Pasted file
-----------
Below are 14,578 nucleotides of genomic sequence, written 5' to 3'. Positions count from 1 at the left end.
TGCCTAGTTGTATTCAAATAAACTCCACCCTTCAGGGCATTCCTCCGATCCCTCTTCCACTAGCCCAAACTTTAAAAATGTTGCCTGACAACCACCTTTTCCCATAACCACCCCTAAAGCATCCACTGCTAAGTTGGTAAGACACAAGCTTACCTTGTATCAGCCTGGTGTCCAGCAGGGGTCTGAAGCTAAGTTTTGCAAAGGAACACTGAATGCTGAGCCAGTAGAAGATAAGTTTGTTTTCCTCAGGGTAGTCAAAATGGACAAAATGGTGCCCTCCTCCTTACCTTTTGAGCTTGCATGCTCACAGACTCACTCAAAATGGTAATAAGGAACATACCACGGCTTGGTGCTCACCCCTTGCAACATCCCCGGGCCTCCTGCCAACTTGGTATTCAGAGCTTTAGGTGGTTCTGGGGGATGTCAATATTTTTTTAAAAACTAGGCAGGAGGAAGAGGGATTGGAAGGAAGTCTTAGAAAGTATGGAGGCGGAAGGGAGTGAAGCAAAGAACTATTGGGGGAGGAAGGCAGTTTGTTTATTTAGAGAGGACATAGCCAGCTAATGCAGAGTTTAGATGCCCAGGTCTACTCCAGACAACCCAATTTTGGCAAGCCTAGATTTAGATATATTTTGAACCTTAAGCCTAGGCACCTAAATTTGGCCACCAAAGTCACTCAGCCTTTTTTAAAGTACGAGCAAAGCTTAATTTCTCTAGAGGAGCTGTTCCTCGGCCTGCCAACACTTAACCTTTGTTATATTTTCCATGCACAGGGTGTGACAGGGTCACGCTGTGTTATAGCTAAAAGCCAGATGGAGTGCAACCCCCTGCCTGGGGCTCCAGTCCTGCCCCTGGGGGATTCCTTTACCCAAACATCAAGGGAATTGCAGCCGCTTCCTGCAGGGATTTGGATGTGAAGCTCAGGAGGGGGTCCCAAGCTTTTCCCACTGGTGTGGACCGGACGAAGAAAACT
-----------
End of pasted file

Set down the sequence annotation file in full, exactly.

Below are 14,578 nucleotides of genomic sequence, written 5' to 3'. Positions count from 1 at the left end.
TGCCTAGTTGTATTCAAATAAACTCCACCCTTCAGGGCATTCCTCCGATCCCTCTTCCACTAGCCCAAACTTTAAAAATGTTGCCTGACAACCACCTTTTCCCATAACCACCCCTAAAGCATCCACTGCTAAGTTGGTAAGACACAAGCTTACCTTGTATCAGCCTGGTGTCCAGCAGGGGTCTGAAGCTAAGTTTTGCAAAGGAACACTGAATGCTGAGCCAGTAGAAGATAAGTTTGTTTTCCTCAGGGTAGTCAAAATGGACAAAATGGTGCCCTCCTCCTTACCTTTTGAGCTTGCATGCTCACAGACTCACTCAAAATGGTAATAAGGAACATACCACGGCTTGGTGCTCACCCCTTGCAACATCCCCGGGCCTCCTGCCAACTTGGTATTCAGAGCTTTAGGTGGTTCTGGGGGATGTCAATATTTTTTTAAAAACTAGGCAGGAGGAAGAGGGATTGGAAGGAAGTCTTAGAAAGTATGGAGGCGGAAGGGAGTGAAGCAAAGAACTATTGGGGGAGGAAGGCAGTTTGTTTATTTAGAGAGGACATAGCCAGCTAATGCAGAGTTTAGATGCCCAGGTCTACTCCAGACAACCCAATTTTGGCAAGCCTAGATTTAGATATATTTTGAACCTTAAGCCTAGGCACCTAAATTTGGCCACCAAAGTCACTCAGCCTTTTTTAAAGTACGAGCAAAGCTTAATTTCTCTAGAGGAGCTGTTCCTCGGCCTGCCAACACTTAACCTTTGTTATATTTTCCATGCACAGGGTGTGACAGGGTCACGCTGTGTTATAGCTAAAAGCCAGATGGAGTGCAACCCCCTGCCTGGGGCTCCAGTCCTGCCCCTGGGGGATTCCTTTACCCAAACATCAAGGGAATTGCAGCCGCTTCCTGCAGGGATTTGGATGTGAAGCTCAGGAGGGGGTCCCAAGCTTTTCCCACTGGTGTGGACCGGACGAAGAAAACT